Other crew
Curtis Harrington .... assistant to producer (uncredited)
Fred Perkins .... dialectician (uncredited)
Helen Thackery .... script supervisor (uncredited)
Crew verified as complete

Production CompaniesDistributorsOther Companies

Additional Details

Also Known As:
157 min
Aspect Ratio:
2.35 : 1 See more »
Sound Mix:
4-Track Stereo (Westrex Recording System)
Argentina:13 | Australia:M | Canada:14A (video rating) | Finland:K-16 | Germany:12 (DVD rating) | Singapore:PG | Spain:T | UK:15 | USA:Approved (certificate #18628) | West Germany:16 (f)
Filming Locations:

Did You Know?

Susan Strasberg was initially set to play Allison. However, when she upped her salary, she was fired. For a short period, Debbie Reynolds was set to replace her. Eventually, 20 famous actresses were tested before the unknown Diane Varsi got the role.See more »
Crew or equipment visible: When the army bus taking the Peyton Place draftees away drives off, the camera crew is briefly reflected on the two last windows of the bus.See more »
Michael Rossi:I kissed you. You kissed me. That's affection, not carnality. That's affection, not lust. You ought to know the difference.See more »
Movie Connections:
Chattanooga Choo ChooSee more »


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7 out of 9 people found the following review useful.
Allison's Home Town, 3 October 2008
Author: bkoganbing from Buffalo, New York

The Granddaddy of all soap operas, Peyton Place has its place in film and television history. When the steamy best seller by Grace Metalious and film by Jerry Wald and 20th Century Fox were converted into a television series, it set a standard for evening prime time soap operas that some will argue has never been equaled.

Times have surely changed. Set in New England as it is if Peyton Place existed it's now in the vanguard of blue state America. But in 1941 Peyton Place in New England would probably have enjoyed keeping cool with native son Calvin Coolidge and no doubt voted for Hoover, Landon, and Wilkie instead of that radical FDR in the White House.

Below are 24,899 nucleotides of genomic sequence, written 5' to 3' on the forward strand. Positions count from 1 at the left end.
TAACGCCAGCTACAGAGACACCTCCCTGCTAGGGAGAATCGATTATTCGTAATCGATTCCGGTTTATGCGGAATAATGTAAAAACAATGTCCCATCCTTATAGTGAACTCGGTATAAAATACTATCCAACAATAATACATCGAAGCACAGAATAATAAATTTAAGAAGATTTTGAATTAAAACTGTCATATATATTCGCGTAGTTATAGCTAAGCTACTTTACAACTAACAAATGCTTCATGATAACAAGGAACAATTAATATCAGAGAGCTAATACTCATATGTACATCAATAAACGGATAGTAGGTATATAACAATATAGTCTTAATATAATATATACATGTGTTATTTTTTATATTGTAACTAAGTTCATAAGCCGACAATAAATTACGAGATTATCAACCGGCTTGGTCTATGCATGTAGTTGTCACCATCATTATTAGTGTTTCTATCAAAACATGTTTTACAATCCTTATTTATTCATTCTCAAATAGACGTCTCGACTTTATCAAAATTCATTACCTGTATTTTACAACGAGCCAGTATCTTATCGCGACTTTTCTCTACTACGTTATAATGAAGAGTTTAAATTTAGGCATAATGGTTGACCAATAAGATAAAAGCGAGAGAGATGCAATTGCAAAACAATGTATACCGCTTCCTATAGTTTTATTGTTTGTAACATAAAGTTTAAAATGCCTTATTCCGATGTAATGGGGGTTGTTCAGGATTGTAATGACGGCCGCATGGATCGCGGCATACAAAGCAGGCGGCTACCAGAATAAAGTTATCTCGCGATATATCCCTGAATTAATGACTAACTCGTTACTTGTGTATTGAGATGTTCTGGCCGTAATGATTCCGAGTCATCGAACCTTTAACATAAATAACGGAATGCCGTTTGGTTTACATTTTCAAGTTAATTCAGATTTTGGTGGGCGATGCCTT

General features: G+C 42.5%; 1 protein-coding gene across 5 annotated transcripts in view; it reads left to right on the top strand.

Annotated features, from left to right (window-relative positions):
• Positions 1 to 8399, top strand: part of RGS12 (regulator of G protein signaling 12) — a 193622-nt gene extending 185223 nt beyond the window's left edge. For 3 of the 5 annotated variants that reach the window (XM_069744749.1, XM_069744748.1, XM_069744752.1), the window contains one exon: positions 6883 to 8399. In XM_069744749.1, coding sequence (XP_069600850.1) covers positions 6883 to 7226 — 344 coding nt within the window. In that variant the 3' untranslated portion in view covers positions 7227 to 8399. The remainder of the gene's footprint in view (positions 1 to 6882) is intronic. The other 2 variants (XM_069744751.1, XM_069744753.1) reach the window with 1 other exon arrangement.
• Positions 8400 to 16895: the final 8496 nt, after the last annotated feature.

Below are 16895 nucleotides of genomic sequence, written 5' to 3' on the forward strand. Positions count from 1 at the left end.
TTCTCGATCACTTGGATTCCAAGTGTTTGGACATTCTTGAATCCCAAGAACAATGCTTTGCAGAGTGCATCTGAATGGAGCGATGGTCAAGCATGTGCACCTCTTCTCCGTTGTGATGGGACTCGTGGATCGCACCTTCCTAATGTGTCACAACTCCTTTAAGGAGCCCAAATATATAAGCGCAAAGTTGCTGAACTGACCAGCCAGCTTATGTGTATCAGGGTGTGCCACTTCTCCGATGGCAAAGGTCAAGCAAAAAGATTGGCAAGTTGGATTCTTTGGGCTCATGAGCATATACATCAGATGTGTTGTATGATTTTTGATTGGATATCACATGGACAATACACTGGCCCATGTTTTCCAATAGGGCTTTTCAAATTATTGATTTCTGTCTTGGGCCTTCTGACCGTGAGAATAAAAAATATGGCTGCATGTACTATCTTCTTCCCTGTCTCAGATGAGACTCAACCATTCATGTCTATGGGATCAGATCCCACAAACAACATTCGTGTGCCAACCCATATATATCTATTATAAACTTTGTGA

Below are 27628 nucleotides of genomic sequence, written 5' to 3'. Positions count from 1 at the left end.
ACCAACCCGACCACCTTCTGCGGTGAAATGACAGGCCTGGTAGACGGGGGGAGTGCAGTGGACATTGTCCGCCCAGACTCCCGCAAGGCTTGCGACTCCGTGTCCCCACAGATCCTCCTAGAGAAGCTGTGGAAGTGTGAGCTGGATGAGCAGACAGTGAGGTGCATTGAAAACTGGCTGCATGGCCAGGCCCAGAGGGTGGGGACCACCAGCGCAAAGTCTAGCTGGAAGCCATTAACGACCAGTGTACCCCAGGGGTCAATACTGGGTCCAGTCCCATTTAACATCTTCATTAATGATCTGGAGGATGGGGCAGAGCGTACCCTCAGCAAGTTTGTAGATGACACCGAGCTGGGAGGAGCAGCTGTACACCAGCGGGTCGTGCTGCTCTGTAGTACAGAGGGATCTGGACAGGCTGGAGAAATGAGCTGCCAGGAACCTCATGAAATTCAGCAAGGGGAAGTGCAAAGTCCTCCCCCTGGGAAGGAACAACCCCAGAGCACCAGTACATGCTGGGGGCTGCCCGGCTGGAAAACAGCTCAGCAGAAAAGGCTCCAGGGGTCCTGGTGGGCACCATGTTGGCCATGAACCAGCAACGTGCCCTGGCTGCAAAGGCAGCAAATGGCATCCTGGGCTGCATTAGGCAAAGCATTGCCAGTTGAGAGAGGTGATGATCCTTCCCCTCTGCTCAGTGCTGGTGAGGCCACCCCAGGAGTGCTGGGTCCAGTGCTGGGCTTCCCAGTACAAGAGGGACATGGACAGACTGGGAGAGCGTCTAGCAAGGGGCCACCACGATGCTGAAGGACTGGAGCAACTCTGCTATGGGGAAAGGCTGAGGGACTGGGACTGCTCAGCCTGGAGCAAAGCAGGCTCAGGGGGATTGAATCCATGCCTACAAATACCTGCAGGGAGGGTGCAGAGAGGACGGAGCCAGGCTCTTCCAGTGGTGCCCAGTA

In this prim and proper New England town it's all about keeping up appearances. Everybody knows everyone so if things aren't quite fitting the America of Norman Rockwell you keep them behind closed doors.

Like Lana Turner never bothering to tell daughter Diane Varsi that she's an out of wedlock child, like poor Russ Tamblyn not being able to relate to the opposite sex in his teen years, like Hope Lange living with a brutal rampaging father in Arthur Kennedy who physically abuses her mother Betty Field and does more than that with her.

Leon Ames as the town's employer, owner of the mill where most of the town works maybe the leading citizen, but the town's moral authority is Lloyd Nolan, a very wise and caring doctor, the kind of small town doctor who's a passing memory.

It's impossible to describe the plot of Peyton Place because there are so many strands in the plot fabric. It all works very well courtesy of screenwriter John Michael Hayes and director Mark Robson. The whole thing is narrated by Diane Varsi as Allison McKenzie who grew up and wrote a book about her home town.

Peyton Place got nine Oscar nominations, but unfortunately lost a lot of awards it was up for to The Bridge On The River Kwai. Lana Turner's one and only nomination came in a year that the Academy voters gave the Best Actress Award to relative newcomer Joanne Woodward. Russ Tamblyn and Arthur Kennedy split the vote and Red Buttons won for Sayonara for Best Supporting Actor and the same thing happened with the Best Supporting Actress with Diane Varsi and Hope Lange splitting for Miyoshi Umeki to win for Sayonara as well.

The Code was still firmly in place and had it not been I think Russ Tamblyn's character would have been more explicitly gay. Here he's a timid young man not comfortable with the opposite sex and not real popular among his own heterosexist males. Then as now, gays are not real comfortable in most small towns.

Still for those who like their big screen soap operas, you'll love Peyton Place, even with changing mores the film holds up well.

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See more (82 total) »